When it comes to the best time to visit Iceland, there is really no bad time to go. But, keep in mind that there are some attractions that you will only be able to see during the winter or summer time.
The Aurora Borealis, or Iceland Northern Lights are best seen in the winter months. There are several different factors that you should take into consideration when you are making plans to see this unpredictable attraction. The Northern Lights are created when electrically charged particles start to collide with the Earth’s atmosphere. This is what causes the bright colorful dancing lights to appear.
Generally, the best time of year to go see these lights are during the winter time, which falls between September to January. This time of year, Iceland experiences months where the night sky is pitch black. Having complete darkness will allow you to be able to see the light show better for a longer amount of time. To get the full Aurora Borealis experience you should plan on staying for at least week since sometimes the lights will not always be visible. This is due to the unpredictable cold weather that Iceland can have during the winter months.
If unpredictable winter weather is not up your alley there are still plenty of things that you can do in the summer months. During this time, the west coast of Iceland becomes a great place to watch the setting of the Midnight Sun. The sunset causes the sky to turn amazing shades of pink and gold.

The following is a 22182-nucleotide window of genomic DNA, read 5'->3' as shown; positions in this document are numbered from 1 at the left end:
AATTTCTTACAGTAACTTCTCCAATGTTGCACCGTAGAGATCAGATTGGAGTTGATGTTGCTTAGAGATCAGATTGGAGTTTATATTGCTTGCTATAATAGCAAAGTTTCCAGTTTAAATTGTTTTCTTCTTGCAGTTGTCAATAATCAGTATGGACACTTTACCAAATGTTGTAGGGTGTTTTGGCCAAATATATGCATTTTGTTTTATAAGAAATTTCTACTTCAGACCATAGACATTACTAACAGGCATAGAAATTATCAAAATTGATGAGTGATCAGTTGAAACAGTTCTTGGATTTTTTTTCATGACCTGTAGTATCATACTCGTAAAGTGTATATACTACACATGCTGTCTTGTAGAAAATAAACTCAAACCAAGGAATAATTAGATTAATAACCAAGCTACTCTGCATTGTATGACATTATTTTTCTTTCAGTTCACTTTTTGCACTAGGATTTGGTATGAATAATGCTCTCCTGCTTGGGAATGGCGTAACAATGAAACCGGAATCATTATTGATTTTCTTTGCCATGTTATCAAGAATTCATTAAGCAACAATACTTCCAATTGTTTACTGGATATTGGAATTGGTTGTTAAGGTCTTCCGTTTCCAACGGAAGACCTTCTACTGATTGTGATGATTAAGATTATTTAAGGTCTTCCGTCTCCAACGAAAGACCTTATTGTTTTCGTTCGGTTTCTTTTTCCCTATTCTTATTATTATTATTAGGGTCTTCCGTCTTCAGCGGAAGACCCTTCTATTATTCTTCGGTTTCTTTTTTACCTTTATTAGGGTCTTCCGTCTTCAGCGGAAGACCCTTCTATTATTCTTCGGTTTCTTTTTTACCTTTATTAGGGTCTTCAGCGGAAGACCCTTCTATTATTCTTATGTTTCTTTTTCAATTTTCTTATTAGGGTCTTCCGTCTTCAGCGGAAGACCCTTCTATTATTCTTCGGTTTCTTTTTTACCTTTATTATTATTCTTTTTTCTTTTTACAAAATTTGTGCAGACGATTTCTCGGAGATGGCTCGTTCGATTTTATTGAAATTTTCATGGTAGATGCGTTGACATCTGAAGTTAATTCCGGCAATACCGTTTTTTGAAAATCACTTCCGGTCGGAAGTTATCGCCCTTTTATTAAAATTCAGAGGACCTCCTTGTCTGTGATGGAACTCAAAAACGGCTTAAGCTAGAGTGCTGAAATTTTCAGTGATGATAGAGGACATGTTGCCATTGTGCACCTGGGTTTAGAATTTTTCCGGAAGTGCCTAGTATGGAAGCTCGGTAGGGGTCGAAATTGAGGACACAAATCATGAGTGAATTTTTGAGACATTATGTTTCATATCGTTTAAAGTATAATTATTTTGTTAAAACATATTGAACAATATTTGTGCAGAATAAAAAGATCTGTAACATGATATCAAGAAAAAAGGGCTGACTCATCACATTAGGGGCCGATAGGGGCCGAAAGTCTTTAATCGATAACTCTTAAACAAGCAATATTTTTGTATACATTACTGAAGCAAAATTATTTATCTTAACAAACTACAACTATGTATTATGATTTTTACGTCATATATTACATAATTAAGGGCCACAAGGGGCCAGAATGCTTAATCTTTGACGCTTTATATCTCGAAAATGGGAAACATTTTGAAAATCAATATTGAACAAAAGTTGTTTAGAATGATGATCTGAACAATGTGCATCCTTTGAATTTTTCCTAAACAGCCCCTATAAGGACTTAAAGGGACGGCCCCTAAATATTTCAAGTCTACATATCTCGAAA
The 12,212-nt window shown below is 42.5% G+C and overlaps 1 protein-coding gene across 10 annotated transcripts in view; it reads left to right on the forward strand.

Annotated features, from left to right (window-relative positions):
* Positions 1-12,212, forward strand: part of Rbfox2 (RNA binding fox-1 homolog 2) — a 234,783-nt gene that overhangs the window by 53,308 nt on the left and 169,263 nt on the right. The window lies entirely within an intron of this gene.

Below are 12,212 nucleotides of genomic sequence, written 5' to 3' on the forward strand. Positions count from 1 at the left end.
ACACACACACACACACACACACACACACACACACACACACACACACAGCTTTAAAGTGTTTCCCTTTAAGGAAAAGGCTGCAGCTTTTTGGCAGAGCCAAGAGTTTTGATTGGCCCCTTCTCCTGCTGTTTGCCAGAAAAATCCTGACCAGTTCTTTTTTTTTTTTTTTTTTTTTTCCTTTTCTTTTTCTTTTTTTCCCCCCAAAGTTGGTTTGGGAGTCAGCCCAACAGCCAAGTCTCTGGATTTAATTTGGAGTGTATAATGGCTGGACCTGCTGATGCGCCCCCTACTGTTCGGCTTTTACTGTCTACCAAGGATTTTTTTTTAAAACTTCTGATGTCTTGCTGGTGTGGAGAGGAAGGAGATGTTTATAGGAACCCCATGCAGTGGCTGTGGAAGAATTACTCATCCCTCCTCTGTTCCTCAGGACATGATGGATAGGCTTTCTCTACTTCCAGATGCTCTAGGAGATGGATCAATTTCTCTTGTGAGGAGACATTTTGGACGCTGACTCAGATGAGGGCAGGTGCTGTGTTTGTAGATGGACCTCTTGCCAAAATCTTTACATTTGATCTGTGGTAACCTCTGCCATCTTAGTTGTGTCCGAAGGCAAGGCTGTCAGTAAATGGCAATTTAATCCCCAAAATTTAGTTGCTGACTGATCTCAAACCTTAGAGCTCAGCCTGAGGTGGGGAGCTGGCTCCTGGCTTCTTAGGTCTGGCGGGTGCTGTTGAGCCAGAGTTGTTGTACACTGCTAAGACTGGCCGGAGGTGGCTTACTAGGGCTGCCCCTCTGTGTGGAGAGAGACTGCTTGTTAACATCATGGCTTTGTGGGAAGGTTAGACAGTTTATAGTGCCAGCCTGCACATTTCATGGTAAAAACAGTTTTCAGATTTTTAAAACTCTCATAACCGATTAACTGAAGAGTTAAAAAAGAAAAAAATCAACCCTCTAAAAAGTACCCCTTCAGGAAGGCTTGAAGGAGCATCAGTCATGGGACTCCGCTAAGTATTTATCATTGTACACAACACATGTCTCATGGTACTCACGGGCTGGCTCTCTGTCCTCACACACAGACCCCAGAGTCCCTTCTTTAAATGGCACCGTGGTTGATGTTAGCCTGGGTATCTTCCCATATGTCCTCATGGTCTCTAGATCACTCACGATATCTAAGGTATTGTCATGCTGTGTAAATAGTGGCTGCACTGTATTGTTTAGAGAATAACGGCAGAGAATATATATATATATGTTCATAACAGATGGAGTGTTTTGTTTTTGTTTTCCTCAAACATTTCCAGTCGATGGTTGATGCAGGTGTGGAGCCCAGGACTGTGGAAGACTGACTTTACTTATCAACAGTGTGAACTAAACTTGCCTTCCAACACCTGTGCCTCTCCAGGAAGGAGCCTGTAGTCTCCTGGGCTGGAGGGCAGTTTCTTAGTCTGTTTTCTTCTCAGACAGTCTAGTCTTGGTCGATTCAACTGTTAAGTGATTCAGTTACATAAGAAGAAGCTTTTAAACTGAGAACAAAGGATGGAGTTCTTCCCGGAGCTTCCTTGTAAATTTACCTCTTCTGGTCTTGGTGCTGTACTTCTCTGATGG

You can also choose to snorkel between the Eurasian and American tectonic plates. This is located in the Thingvellir National Park and is the only place in the world where you are able to swim between the plates. These two tectonic plates have been pulling away from each other at a one-inch rate every year. The visibility of the water is around 120 meters, which means that it is home to some of the best snorkeling and diving sites in the world.
You can also visit some the famous lagoons in the area. One of the most popular is the Blue Lagoon. It is surrounded by lava that allows this milky blue water to stay at a warm temperature of 37–39 °C all year round. The geothermal pool is fed by a mineral-reach stream of heated seawater. The mud that is found in the pool works as a relaxing mud mask and will make your skin feel nice and smooth.